KABUL - Afghanistan’s presidential election is set to go to a second round between former foreign minister Abdullah Abdullah and ex-World Bank economist Ashraf Ghani after no candidate won an absolute majority, preliminary results showed on Saturday.

Abdullah finished top with 44.9 percent, followed by Ghani with 31.5 percent, the Independent Election Commission (IEC) said. Zalmay Rassoul, also a former foreign minister, was a distant third with 11.5 percent.

“This is a preliminary outcome and will now go to the Independent Election Complaints Commission and they will work on this. As soon as they share their findings with us we will also announce it,” IEC chairman Ahmad Yousuf Nuristani told reporters.

The final result is due to be announced on May 14. In the meantime, authorities will investigate allegations of fraud involving up to half a million ballots.

It is unlikely, however, that Abdullah could be pushed to the 50 percent-plus-one required for victory if the suspect votes are cleared and included in the count.

“We have a tentative schedule of June 7 to start the second round,” Nuristani said.

The April 5 election was widely seen as a success. Around 7 million of an eligible 12 million voters braved the threat of Taliban attacks to cast ballots in what will be the first democratic transition of power in their country’s history.

Amid concerns that voter turnout will not be as high in the run-off as it was on April 5, both Abdullah and Ghani have dismissed suggestions that they strike a deal to avert a second round. They have said the democratic process should be completed, a sentiment echoed by the country’s Western allies.

The UN envoy to Afghanistan, Jan Kubis, applauded the election. “The Afghan electoral institutions should be commended for their work to make the process more transparent than ever before,” he said in a statement. Some observers said they could see the merit of a deal to swiftly move on with the political transition, though there were doubts that Abdullah and Ghani would want to work together.

“We’re seeing intense discussions among the most powerful men in Kabul,” said Graeme Smith, a Kabul-based analyst with the International Crisis Group (ICG).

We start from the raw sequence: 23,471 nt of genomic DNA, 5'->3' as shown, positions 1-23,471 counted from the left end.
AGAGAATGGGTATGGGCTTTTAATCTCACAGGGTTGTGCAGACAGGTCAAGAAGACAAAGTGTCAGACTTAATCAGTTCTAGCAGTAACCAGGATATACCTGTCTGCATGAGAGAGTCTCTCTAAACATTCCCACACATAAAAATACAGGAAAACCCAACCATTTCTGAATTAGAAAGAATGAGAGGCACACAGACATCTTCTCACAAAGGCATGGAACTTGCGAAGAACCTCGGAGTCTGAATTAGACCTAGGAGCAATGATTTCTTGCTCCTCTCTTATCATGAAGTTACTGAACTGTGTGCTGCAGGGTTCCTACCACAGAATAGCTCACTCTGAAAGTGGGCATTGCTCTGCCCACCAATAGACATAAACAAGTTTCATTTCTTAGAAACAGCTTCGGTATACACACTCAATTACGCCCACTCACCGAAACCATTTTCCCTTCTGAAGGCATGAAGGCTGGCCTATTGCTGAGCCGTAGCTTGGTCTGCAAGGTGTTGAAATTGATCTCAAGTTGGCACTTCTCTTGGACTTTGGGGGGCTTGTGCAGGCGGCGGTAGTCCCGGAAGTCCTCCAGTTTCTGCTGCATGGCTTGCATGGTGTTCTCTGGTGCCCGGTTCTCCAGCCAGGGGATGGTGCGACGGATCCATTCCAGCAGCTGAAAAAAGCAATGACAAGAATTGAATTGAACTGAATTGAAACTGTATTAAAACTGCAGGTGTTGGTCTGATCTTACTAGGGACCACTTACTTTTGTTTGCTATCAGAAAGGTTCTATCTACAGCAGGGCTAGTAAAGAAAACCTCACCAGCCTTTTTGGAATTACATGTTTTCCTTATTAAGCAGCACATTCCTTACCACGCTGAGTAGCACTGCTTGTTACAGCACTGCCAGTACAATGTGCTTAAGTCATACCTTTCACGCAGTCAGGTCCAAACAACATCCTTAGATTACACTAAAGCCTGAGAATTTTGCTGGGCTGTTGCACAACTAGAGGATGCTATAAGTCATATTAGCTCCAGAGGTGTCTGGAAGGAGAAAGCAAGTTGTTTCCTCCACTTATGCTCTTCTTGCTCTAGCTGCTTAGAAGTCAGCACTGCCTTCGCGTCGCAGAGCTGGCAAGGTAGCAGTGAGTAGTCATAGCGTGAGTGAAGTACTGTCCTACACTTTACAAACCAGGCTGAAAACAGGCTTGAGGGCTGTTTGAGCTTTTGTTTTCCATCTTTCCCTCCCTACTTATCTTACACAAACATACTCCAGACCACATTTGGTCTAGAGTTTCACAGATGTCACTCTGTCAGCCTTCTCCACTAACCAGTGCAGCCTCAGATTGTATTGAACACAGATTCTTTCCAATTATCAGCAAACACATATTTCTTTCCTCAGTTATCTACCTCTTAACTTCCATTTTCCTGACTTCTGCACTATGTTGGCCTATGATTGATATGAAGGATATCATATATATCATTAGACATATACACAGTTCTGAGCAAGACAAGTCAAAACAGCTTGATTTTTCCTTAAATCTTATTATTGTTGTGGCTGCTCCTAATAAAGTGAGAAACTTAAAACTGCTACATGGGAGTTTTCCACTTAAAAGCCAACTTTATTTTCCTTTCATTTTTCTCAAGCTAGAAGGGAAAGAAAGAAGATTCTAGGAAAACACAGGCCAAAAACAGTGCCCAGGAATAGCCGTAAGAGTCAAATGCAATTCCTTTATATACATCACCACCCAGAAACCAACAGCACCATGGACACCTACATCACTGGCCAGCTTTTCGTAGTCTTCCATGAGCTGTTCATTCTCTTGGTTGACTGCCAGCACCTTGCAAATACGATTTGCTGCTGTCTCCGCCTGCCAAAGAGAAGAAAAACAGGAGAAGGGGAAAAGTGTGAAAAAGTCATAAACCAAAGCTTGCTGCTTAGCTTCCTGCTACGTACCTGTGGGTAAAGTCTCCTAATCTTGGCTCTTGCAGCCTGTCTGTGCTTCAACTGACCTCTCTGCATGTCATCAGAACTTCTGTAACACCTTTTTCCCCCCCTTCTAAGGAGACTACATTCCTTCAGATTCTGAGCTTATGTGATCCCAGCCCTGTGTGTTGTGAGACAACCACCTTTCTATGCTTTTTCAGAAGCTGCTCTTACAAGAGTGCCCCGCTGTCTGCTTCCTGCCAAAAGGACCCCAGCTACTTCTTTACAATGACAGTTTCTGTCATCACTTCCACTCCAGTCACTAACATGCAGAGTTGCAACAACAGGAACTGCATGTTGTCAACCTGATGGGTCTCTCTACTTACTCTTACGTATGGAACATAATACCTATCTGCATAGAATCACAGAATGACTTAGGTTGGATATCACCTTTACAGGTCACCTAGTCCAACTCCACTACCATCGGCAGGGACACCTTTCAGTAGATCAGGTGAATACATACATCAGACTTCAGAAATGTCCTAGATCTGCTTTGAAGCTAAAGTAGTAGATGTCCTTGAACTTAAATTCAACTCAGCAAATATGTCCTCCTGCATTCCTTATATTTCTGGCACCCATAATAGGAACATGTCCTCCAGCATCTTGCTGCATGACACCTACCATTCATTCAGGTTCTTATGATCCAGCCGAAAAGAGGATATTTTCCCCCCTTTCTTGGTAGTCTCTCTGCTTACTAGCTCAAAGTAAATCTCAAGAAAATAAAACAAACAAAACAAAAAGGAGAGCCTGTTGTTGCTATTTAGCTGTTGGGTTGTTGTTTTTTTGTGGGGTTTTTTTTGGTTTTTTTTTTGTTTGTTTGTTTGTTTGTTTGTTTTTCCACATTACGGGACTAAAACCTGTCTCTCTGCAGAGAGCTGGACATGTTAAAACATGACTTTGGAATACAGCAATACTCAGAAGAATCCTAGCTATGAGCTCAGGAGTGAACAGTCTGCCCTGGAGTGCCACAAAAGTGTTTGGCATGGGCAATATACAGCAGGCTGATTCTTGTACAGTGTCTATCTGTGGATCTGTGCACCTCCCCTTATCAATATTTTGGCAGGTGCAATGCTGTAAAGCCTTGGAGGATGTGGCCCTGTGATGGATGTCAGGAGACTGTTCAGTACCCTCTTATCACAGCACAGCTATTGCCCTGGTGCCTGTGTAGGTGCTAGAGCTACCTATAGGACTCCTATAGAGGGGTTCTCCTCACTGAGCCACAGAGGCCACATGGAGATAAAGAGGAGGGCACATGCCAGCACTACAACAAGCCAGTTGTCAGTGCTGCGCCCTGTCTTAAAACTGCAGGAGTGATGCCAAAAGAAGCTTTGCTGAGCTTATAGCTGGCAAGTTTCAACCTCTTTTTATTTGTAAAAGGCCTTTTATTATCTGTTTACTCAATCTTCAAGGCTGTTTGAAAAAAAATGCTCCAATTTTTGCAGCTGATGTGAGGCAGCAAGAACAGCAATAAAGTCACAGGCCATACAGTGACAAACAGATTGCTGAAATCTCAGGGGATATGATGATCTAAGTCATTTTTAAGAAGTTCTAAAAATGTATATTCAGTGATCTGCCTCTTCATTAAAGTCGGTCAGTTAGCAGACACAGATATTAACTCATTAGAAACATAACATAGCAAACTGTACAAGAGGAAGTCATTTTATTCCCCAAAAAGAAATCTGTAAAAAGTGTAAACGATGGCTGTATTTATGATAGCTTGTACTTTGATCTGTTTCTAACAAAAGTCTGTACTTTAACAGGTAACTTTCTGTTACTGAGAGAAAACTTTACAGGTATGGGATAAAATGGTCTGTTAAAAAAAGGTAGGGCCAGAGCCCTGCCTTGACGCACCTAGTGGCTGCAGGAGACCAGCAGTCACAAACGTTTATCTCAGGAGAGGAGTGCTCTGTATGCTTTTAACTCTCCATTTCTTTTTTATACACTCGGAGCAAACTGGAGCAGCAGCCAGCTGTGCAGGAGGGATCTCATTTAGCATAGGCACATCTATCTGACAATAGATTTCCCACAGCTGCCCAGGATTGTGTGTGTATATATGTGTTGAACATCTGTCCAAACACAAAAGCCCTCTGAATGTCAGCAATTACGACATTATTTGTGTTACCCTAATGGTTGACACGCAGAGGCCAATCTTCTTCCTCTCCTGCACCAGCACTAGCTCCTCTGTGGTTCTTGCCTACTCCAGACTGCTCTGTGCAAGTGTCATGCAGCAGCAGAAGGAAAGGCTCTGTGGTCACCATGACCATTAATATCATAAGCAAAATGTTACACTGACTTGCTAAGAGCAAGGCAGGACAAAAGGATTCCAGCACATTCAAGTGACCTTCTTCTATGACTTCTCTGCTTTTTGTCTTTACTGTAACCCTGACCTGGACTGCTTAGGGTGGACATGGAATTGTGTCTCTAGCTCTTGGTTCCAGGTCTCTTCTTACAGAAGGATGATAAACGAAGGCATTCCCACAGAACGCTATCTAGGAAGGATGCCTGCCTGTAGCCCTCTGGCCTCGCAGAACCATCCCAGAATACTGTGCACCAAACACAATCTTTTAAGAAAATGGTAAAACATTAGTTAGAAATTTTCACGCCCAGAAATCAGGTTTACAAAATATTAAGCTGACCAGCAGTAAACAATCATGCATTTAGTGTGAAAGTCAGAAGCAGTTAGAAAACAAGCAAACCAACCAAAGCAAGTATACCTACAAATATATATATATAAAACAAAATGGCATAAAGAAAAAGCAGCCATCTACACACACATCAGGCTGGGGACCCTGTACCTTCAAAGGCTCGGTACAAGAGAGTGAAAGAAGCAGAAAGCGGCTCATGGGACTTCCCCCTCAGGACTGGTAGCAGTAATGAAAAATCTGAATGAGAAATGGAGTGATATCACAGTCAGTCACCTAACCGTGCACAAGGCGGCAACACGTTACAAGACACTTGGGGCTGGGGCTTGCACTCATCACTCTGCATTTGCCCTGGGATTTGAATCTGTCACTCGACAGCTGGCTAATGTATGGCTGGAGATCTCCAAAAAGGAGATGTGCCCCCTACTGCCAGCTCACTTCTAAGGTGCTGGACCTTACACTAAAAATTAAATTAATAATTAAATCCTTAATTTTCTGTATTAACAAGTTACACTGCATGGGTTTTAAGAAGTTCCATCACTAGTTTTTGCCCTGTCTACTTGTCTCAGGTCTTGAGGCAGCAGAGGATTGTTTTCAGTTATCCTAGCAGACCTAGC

“I would be astounded if Abdullah and Ghani set aside their profound differences and cut a deal, but this is a season of surprises in Afghanistan.”

There are also concerns about security and cost. The first round was funded by Washington, at more than $100 million. Repeating the process in which some ballot boxes are carried by donkey to and from remote regions means it could be July before a new president is officially declared.

As the incremental release of preliminary results made it clear that Abdullah would not secure an outright victory, the leading candidates began lobbying in anticipation of a run-off.

Third-placed candidate Rassoul, long a confidante of Karzai, and Islamist politician Abdul Rassoul Sayyaf, who finished fourth with 7.1 percent, are emerging as the kingmakers.

Access to Rassoul’s support base is seen as crucial as he is believed to have the backing of the powerful Karzai clan. Both Ghani and Abdullah have promised an advisory role for the outgoing president.

“Sayyaf is a wild card,” said the ICG’s Smith. The conservative Islamic scholar fought the Soviet occupation and was once close to Osama bin Laden.

“He showed surprising strength in the campaign and his voting bloc is likely to remain more coherent in a second round than the coalition that stood behind Rassoul - which gives Sayyaf some bargaining power as he sits down with the Abdullah and Ghani camps,” Smith said.